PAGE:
Background numbers to know:

Each year, roughly four million young Americans join the workforce after graduating from high school or university.

But the federal government then imports about 1.1 million legal immigrants and refreshes a resident population of roughly 1.5 million white-collar visa workers — including roughly one million H-1B workers — and approximately 500,000 blue-collar visa workers.

The government also prints out more than one million work permits for foreigners, tolerates about eight million illegal workers, and does not punish companies for employing the hundreds of thousands of illegal migrants who sneak across the border or overstay their legal visas each year.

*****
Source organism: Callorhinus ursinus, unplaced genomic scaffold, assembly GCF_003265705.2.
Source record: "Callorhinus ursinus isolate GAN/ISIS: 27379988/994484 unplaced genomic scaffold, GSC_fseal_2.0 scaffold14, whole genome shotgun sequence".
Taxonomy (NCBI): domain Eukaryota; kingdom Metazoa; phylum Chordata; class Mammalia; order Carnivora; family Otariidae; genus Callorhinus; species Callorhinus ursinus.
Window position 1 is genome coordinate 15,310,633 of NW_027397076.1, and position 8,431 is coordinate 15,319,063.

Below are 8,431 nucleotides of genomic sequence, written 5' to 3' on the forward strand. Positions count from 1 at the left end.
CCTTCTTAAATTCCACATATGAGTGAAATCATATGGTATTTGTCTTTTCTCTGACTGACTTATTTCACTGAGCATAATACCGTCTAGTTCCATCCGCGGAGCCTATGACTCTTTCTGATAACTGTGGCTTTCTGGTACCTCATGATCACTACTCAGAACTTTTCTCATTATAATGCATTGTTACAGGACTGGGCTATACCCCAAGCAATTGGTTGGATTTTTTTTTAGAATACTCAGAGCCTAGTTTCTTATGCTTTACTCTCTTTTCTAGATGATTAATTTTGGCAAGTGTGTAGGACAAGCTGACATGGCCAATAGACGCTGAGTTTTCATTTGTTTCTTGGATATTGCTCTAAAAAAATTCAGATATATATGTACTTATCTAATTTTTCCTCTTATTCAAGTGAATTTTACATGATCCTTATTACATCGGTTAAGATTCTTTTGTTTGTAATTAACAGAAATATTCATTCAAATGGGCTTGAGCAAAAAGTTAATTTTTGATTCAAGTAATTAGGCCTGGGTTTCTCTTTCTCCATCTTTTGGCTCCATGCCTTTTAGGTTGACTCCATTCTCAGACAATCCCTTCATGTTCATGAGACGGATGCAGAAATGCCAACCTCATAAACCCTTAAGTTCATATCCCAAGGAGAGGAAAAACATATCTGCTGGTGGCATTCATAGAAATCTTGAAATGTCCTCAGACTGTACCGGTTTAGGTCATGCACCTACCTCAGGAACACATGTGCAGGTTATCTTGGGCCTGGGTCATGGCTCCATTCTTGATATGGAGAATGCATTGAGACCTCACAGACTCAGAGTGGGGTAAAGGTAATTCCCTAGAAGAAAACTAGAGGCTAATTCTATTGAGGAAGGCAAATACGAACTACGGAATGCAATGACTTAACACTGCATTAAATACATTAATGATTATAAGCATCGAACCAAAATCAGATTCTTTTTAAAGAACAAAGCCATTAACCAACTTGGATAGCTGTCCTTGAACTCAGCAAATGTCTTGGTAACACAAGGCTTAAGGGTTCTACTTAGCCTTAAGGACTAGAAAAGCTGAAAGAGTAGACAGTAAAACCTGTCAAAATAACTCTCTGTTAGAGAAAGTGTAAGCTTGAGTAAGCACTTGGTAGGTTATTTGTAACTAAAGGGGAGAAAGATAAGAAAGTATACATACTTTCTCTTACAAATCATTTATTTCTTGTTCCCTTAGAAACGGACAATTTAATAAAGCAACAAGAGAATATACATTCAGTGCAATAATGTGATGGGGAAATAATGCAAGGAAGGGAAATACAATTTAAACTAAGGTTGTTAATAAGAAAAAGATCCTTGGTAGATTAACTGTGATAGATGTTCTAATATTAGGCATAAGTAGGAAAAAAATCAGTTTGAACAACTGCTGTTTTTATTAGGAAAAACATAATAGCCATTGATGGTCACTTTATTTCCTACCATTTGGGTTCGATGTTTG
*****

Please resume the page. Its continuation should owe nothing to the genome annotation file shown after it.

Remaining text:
This policy of inflating the labor supply boosts economic growth for investors because it ensures that employers do not have to compete for American workers by offering higher wages and better working conditions.

This policy of flooding the market with cheap foreign white-collar graduates and blue-collar labor shifts also enormous wealth from young employees towards older investors even as it also widens wealth gaps, reduces high-tech investment, increases state and local tax burdens, and hurts children’s schools and college educations. It also pushes Americans away from high-tech careers and sidelines millions of marginalized Americans, including many who are now struggling with fentanyl addictions. The labor policy also moves business investment and wealth from the heartland to the coastal citiesexplodes rents and housing costsshrivels real estate values in the Midwest and rewards investors for creating low tech, labor-intensive workplaces.